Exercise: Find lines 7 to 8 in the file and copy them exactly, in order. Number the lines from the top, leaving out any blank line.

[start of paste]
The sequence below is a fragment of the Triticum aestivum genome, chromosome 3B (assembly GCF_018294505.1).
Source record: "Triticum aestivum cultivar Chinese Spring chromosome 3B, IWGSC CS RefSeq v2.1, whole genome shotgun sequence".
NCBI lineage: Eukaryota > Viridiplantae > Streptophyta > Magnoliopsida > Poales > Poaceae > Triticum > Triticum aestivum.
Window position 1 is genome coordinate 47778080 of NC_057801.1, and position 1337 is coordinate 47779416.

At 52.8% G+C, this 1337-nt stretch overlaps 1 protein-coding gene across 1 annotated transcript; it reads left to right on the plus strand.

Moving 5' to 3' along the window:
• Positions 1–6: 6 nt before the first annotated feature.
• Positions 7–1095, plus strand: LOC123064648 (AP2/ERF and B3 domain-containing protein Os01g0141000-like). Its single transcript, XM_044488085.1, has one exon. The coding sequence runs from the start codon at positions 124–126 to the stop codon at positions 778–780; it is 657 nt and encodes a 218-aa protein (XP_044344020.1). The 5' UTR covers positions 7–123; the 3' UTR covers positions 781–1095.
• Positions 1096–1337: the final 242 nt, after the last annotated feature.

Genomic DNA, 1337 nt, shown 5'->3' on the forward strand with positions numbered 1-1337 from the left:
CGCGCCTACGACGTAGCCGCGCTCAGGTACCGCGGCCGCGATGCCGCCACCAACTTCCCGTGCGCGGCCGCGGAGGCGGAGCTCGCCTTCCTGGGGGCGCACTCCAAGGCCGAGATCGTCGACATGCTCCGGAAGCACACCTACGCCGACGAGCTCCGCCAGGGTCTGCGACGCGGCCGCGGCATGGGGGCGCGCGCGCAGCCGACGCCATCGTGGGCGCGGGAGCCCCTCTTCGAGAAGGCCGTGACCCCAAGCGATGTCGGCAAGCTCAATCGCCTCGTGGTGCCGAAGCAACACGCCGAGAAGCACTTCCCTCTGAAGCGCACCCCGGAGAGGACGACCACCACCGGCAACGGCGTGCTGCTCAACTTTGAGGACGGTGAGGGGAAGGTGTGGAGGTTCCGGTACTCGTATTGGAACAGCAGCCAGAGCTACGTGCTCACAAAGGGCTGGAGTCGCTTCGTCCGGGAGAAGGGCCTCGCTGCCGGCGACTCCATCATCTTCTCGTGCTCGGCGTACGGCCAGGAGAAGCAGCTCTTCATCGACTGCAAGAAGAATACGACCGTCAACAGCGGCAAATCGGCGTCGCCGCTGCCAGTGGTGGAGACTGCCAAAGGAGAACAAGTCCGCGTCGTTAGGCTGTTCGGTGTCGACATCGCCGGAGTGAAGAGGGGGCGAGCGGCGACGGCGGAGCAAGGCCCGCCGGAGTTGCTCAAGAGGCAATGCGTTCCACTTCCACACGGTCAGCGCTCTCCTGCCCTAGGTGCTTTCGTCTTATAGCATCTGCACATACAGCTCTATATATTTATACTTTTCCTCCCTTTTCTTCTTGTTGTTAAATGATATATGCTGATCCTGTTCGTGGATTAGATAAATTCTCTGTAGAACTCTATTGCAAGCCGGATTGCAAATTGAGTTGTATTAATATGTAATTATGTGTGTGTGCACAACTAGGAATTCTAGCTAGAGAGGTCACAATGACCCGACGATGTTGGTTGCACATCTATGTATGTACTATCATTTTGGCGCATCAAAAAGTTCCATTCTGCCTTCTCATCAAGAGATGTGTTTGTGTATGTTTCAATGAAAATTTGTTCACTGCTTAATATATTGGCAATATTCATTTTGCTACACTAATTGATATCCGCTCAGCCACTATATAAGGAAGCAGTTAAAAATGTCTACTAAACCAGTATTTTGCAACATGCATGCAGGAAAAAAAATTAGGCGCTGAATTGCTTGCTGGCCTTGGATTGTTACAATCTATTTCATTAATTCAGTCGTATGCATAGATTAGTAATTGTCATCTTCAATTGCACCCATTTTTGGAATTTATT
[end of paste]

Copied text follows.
• Positions 1–6: 6 nt before the first annotated feature.
• Positions 7–1095, plus strand: LOC123064648 (AP2/ERF and B3 domain-containing protein Os01g0141000-like). Its single transcript, XM_044488085.1, has one exon. The coding sequence runs from the start codon at positions 124–126 to the stop codon at positions 778–780; it is 657 nt and encodes a 218-aa protein (XP_044344020.1). The 5' UTR covers positions 7–123; the 3' UTR covers positions 781–1095.